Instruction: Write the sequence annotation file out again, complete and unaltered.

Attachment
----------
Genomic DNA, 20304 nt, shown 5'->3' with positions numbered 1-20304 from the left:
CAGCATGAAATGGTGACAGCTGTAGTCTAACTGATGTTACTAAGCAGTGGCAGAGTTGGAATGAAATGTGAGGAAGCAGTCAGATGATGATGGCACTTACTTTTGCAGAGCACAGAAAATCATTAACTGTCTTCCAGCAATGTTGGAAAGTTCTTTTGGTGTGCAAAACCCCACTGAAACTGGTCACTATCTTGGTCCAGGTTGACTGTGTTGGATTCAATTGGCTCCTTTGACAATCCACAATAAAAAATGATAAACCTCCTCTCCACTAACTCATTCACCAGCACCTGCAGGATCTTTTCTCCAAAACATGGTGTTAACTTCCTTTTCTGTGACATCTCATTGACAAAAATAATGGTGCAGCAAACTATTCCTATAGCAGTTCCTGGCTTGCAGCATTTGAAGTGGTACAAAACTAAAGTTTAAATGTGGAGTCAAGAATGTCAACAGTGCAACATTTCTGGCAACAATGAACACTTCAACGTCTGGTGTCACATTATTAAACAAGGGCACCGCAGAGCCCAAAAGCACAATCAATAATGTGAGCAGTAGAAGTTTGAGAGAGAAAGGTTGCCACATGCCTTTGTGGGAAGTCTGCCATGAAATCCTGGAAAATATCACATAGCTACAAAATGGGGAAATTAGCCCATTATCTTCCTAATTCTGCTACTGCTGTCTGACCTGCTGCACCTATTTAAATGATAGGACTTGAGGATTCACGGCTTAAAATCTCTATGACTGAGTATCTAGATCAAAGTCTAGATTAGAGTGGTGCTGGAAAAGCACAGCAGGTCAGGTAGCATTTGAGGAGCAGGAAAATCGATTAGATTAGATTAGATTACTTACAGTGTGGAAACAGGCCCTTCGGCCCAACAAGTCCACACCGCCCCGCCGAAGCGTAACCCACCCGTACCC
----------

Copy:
Genomic DNA, 20304 nt, shown 5'->3' with positions numbered 1-20304 from the left:
CAGCATGAAATGGTGACAGCTGTAGTCTAACTGATGTTACTAAGCAGTGGCAGAGTTGGAATGAAATGTGAGGAAGCAGTCAGATGATGATGGCACTTACTTTTGCAGAGCACAGAAAATCATTAACTGTCTTCCAGCAATGTTGGAAAGTTCTTTTGGTGTGCAAAACCCCACTGAAACTGGTCACTATCTTGGTCCAGGTTGACTGTGTTGGATTCAATTGGCTCCTTTGACAATCCACAATAAAAAATGATAAACCTCCTCTCCACTAACTCATTCACCAGCACCTGCAGGATCTTTTCTCCAAAACATGGTGTTAACTTCCTTTTCTGTGACATCTCATTGACAAAAATAATGGTGCAGCAAACTATTCCTATAGCAGTTCCTGGCTTGCAGCATTTGAAGTGGTACAAAACTAAAGTTTAAATGTGGAGTCAAGAATGTCAACAGTGCAACATTTCTGGCAACAATGAACACTTCAACGTCTGGTGTCACATTATTAAACAAGGGCACCGCAGAGCCCAAAAGCACAATCAATAATGTGAGCAGTAGAAGTTTGAGAGAGAAAGGTTGCCACATGCCTTTGTGGGAAGTCTGCCATGAAATCCTGGAAAATATCACATAGCTACAAAATGGGGAAATTAGCCCATTATCTTCCTAATTCTGCTACTGCTGTCTGACCTGCTGCACCTATTTAAATGATAGGACTTGAGGATTCACGGCTTAAAATCTCTATGACTGAGTATCTAGATCAAAGTCTAGATTAGAGTGGTGCTGGAAAAGCACAGCAGGTCAGGTAGCATTTGAGGAGCAGGAAAATCGATTAGATTAGATTAGATTACTTACAGTGTGGAAACAGGCCCTTCGGCCCAACAAGTCCACACCGCCCCGCCGAAGCGTAACCCACCCGTACCC